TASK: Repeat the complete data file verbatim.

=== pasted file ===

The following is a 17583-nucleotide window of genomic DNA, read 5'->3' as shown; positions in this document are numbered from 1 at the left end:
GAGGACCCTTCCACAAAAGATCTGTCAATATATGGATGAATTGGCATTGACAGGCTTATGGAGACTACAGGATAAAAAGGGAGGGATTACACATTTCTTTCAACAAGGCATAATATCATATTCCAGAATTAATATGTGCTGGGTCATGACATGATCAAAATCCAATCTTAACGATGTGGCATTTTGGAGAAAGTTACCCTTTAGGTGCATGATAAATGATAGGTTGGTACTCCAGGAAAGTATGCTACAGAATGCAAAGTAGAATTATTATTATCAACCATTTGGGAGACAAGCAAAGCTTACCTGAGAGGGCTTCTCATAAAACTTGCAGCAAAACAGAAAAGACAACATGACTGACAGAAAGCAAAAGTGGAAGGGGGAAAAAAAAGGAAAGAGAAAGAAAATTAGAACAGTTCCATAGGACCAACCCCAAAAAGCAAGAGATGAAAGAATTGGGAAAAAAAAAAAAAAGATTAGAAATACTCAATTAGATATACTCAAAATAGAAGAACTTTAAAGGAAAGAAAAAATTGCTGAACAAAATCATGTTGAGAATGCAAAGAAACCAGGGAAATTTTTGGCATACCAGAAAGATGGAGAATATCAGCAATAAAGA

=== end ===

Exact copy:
The following is a 17583-nucleotide window of genomic DNA, read 5'->3' as shown; positions in this document are numbered from 1 at the left end:
GAGGACCCTTCCACAAAAGATCTGTCAATATATGGATGAATTGGCATTGACAGGCTTATGGAGACTACAGGATAAAAAGGGAGGGATTACACATTTCTTTCAACAAGGCATAATATCATATTCCAGAATTAATATGTGCTGGGTCATGACATGATCAAAATCCAATCTTAACGATGTGGCATTTTGGAGAAAGTTACCCTTTAGGTGCATGATAAATGATAGGTTGGTACTCCAGGAAAGTATGCTACAGAATGCAAAGTAGAATTATTATTATCAACCATTTGGGAGACAAGCAAAGCTTACCTGAGAGGGCTTCTCATAAAACTTGCAGCAAAACAGAAAAGACAACATGACTGACAGAAAGCAAAAGTGGAAGGGGGAAAAAAAAGGAAAGAGAAAGAAAATTAGAACAGTTCCATAGGACCAACCCCAAAAAGCAAGAGATGAAAGAATTGGGAAAAAAAAAAAAAAGATTAGAAATACTCAATTAGATATACTCAAAATAGAAGAACTTTAAAGGAAAGAAAAAATTGCTGAACAAAATCATGTTGAGAATGCAAAGAAACCAGGGAAATTTTTGGCATACCAGAAAGATGGAGAATATCAGCAATAAAGA